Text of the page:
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The Perks of Reading a Wallflower at 28

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Jessi Lewis

Staff Writer

Jessi Lewis has her MFA in fiction and an MA in Writing and Rhetoric. She was one of the founding editors of Cheat River Review and now works to bring her own fiction, poetry and essays to eyes each month.     Twitter: @jessiwrit

perks of being a wallflowerI was supposed to read Perks of Being A Wallflower by Stephen Chbosky when I was in high school. Somehow, through a switch of classes, I missed it. I think I read early American Lit instead– John Smith and Anne Bradstreet.

I’m reading Perks now, ten years later, when I consider myself older and (maybe) wiser, or at least more capable in life. This book is said to be a great revealing of high school and what it is to come into maturity, and as I read it now, I spend most of my time wondering what I would have said or thought if I came across this book when I was originally supposed to. I wonder how I would have responded to the concept of only accepting the love that you feel you deserve (Would I have loved myself more then?). Or how I would have understood the family dynamics put forward– even the difficulty of finding your father a Christmas present.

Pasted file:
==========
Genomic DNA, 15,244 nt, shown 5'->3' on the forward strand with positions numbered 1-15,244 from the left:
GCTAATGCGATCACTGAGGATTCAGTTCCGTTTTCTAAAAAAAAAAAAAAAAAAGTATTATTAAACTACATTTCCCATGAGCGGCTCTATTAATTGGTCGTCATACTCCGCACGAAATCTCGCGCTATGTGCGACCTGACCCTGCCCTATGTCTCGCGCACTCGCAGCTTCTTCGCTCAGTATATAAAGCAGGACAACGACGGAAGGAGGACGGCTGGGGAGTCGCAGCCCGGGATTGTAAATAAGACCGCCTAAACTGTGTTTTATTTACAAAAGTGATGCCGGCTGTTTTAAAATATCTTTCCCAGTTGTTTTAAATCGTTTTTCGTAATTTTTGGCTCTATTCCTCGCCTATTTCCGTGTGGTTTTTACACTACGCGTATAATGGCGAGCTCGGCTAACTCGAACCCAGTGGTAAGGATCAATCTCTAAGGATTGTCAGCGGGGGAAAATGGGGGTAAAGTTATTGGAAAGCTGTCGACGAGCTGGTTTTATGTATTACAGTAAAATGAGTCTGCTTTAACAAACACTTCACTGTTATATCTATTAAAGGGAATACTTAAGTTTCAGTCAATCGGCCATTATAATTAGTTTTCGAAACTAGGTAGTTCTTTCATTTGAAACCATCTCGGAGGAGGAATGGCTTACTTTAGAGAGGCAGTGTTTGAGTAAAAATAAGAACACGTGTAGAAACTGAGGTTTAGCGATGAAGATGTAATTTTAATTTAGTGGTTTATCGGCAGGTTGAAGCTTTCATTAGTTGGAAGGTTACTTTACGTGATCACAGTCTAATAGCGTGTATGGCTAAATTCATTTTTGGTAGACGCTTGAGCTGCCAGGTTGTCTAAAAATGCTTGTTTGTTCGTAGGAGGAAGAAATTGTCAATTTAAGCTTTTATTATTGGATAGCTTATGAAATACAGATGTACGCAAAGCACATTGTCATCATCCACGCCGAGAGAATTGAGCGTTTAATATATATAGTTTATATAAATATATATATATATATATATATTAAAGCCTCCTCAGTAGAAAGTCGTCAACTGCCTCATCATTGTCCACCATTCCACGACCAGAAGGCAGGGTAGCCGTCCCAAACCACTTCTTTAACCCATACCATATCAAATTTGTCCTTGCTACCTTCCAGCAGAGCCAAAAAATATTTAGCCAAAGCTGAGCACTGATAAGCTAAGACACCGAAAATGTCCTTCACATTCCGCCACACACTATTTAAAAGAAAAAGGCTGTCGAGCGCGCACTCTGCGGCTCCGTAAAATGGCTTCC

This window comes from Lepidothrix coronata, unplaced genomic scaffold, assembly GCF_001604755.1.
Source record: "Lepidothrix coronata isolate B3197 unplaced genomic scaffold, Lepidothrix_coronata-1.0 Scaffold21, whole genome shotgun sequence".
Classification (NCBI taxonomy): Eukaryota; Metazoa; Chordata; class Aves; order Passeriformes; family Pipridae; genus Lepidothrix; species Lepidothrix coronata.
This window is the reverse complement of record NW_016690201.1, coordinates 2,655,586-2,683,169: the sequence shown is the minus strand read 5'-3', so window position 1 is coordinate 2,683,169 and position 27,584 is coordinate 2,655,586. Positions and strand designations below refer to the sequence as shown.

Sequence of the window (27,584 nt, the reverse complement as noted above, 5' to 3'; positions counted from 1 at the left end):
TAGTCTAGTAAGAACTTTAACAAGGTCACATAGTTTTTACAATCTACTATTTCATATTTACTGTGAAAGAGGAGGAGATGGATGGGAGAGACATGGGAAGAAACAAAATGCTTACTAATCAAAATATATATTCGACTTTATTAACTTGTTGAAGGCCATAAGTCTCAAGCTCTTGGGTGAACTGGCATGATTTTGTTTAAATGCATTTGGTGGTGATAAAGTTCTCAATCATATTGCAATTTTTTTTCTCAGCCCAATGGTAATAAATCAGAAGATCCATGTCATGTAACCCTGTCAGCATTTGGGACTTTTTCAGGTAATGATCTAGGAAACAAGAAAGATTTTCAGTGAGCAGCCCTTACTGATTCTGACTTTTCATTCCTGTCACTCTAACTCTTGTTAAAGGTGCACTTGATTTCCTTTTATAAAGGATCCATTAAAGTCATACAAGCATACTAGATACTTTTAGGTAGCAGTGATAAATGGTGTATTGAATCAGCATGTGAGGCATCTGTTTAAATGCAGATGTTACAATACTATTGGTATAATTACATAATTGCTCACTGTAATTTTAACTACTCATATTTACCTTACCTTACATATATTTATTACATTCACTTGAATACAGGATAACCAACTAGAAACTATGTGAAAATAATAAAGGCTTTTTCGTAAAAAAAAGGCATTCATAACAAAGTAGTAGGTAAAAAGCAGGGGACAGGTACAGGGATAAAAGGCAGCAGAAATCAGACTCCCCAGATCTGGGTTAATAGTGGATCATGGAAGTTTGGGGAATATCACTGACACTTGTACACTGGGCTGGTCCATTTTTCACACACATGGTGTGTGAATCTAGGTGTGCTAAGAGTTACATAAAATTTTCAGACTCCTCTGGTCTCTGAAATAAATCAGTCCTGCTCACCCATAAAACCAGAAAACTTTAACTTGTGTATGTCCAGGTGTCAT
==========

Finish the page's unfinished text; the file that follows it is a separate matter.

I imagine having a brief conversation with eighteen-year-old me about this book, but the concept never quite works. I can imagine myself a this time, of course (blue sweatshirts, always hair in a bun, so restrained), but I can’t imagine how I would respond to the Pittsburgh tunnel scene in which Sam climbs into the bed of the truck and her dress flies through the air:

Anyway, Patrick started driving really fast, and just before we got to the tunnel, Sam stood up, and the wind turned her dress into ocean waves. When we hit the tunnel, all the sound got scooped up into a vacuum, and it was replaced by a song on the tape player. A beautiful song called “Landslide.” When we got of the tunnel, Sam screamed this really fun scream, and there it was. Downtown.

There’s something important about this scene– about being a teenager and just enjoying the physics of the world around you. I wish I had come across this description when I was still in high school– at a time when I didn’t quite know how you could break out of your own drama and love the world around you instead. For so many new drivers, the ability to transport yourself anywhere is the ultimate freedom, but I saw it as evidence of getting old and potential car wrecks. Yep– I was a bit dark.

I didn’t have the necessary optimism to enjoy something so new, but maybe I could have seen the act of driving differently if I had seen it revealed like this scene.

Somehow, the connection that I have with this book is that I felt this sense of freedom on my own, a bit later in college, when I ran across a half frozen lake, or when I wandered around a quiet downtown at 4 am. Or maybe the connection that I have is more of an awareness that I needed this book. This book could have brought me to this sense of freedom earlier in life.

So, here’s my conflict. I’m not saying that I’m not getting anything out of Perks now that I’m reading it finally a bit older. It’s caused me to think, right? So that’s something.

My question is:

Is there time in your life when a book should be read? I certainly can’t go back to the time frame when I should have read this.

Or is it good enough to be sentimental, to connect with your old self, to wonder if you can still feel this now?

I’m not sure. I’m torn.